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Photographic Reproduction Processes   By:

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Photographic Reproduction Processes

A Practical Treatise of the Photo Impressions Without Silver Salts By P.C. Duchochois

New York The Scovill & Adams Company 423 Broome Street. 1891

CONTENTS

INTRODUCTION. THE DESIGNS. THE CYANOTYPE OR BLUE PROCESS. THE CYANOFER. (Pellet's Process.) THE BLACK OR INK PROCESS. (Ferro tannate Process.) THE CUPROTYPE. (Burnett's Process.) THE ANILINE PROCESS. THE PRIMULINE OR DIAZOTYPE PROCESS. TRACING PROCESS ON METAL. GRAPHOTYPY. THE URANOTYPE. THE PLATINOTYPE. ARTIGUES' PROCESS THE CARBON PROCESS. APPENDIX.

ILLUSTRATIONS

A Tournette Chardon's method of coating

PREPARER'S NOTE

Please remember that this book was published over a century ago, long before today's chemical safety standards. Please get expert advice before attempting to perform any of the procedures described in this book.

AUTHORS QUOTED

Artigues. Bevan, E.J. Bingham Borlinetto Brasseur, Chs. Buckle. Burnett, C. J. Chardon Cheysson Colas. Cooper, H. Cross, C. F. De la Blanchère, H. De St. Florent Draper, Dr. John Ducos du Hauron Dumoulin, E. Endemann,H. Fisch, A. Godefroy. Green, A. G. Graubassi Harman, Alfred. Herschel, Sir John. Houdoy Hübl, Baron. Hunt, Robert Liesegang, Dr. L. Loeffler, J. Monckhoven, Dr Von. Nièpce, de St. Victor Obernetter, J. B. Pellet. Persoz. Phipson, Dr. Pizzighelli, Captain J. Poitevin, A. Roy, Paul Sella, V. J. Smee, Professor Stephanowski, Karl. Swan, J. W. Willis, William Wothly, J. X.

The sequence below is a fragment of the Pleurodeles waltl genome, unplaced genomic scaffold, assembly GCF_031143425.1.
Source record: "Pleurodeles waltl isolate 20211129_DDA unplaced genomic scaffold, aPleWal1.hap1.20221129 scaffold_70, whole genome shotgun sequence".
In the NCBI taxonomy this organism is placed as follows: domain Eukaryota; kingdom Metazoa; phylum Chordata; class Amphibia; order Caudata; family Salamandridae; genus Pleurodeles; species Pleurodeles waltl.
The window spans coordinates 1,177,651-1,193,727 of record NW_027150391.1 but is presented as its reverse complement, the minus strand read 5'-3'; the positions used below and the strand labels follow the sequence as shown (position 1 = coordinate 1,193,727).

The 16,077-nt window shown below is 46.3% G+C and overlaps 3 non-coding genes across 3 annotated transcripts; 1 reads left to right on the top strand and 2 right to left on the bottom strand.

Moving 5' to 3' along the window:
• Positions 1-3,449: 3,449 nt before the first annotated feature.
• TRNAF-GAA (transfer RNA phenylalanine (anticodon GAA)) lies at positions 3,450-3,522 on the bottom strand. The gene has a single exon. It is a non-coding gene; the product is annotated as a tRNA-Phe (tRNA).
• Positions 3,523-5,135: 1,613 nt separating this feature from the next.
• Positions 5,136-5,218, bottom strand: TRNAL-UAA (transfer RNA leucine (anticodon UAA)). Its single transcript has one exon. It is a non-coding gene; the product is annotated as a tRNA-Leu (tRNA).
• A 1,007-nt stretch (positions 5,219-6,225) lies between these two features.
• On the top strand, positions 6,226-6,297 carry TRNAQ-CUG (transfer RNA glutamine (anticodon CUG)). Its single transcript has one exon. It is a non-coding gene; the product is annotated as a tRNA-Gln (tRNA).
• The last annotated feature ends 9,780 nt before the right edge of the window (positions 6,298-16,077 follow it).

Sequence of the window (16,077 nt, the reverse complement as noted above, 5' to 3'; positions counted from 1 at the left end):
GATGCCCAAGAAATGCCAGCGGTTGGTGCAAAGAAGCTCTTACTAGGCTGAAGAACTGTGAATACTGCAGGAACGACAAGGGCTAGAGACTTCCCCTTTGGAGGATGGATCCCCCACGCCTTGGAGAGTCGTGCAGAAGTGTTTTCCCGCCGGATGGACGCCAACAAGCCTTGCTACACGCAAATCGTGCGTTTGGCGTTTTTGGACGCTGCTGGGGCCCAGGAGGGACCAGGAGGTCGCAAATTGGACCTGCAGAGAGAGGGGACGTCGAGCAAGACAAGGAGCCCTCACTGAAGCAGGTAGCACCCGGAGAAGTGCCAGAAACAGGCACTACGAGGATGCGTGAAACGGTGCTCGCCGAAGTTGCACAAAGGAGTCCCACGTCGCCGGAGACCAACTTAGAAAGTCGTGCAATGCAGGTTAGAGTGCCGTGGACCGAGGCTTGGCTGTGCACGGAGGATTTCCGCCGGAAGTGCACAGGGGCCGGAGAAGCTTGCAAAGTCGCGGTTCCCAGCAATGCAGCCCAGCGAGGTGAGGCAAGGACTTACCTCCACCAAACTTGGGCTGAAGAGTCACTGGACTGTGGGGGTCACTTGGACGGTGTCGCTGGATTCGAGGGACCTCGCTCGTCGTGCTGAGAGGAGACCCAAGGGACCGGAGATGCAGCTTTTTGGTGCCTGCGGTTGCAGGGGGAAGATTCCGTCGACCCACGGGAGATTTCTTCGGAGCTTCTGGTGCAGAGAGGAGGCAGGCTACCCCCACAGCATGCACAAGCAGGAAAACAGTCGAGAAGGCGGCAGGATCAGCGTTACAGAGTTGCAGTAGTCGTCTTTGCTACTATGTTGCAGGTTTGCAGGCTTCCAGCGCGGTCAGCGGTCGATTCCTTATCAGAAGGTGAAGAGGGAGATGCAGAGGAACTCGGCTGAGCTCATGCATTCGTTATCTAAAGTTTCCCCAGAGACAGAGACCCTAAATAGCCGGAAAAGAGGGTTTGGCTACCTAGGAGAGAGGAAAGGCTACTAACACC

INTRODUCTION.

The photographic processes with the salts of iron are all derived from the researches of Sir John Herschel. The investigations of that great philosopher are so valuable, so full of instructions that we are led to reprint them, together with those of Mr. C. J. Burnett, on the salts of uranium, etc., as an Introduction. It will be seen that the process by which blue prints are to day obtained is exactly that Sir John Herschel devised in 1840.

"It is no longer an insulated and anomalous affection of certain salts of silver or gold, but one which, doubtless, in a greater or less degree, pervades all nature, and connects itself intimately with the mechanism by which chemical combination and decomposition is operated. The general instability of organic combinations might lead us to expect the occurrence of numerous and remarkable cases of this affection among bodies of that class, but among metallic and other elements inorganically arranged, instances enough have already appeared, and more are daily presenting themselves, to justify its extension to all cases in which chemical elements may be supposed combined with a certain degree of laxity, and so to speak in a tottering equilibrium . There can be no doubt that the process, in a great majority, if not in all cases, which have been noticed among inorganic substances, is a deoxidizing one, so far as the more refrangible rays are concerned. It is obviously so in the cases of gold and silver. In the case of the bichromate of potash it is most probable that an atom of oxygen is parted with, and so of many others. A beautiful example of such deoxidizing action on a non argentine compound has lately occurred to me in the examination of that interesting salt, the ferrosesquicyanuret of potassium described by Mr. Smee in the Philosophical Magazine , No. 109, September, 1840, and he has shown how to manufacture in abundance and purity, by voltaic action on the common or yellow ferrocyanuret. In this process nascent oxygen is absorbed, hydrogen given off, and the characters of the resulting compound in respect of the oxides of iron, forming as it does Prussian blue with proto salts, indicate an excess of electro negative energy, a disposition to part with oxygen, or which is the same thing, to absorb hydrogen (in the presence of moisture), and thereby to return to its pristine state, under circumstances of moderate solicitation, such as the affinity of protoxide of iron (for instance) for an additional dose of oxygen, etc... Continue reading book >>




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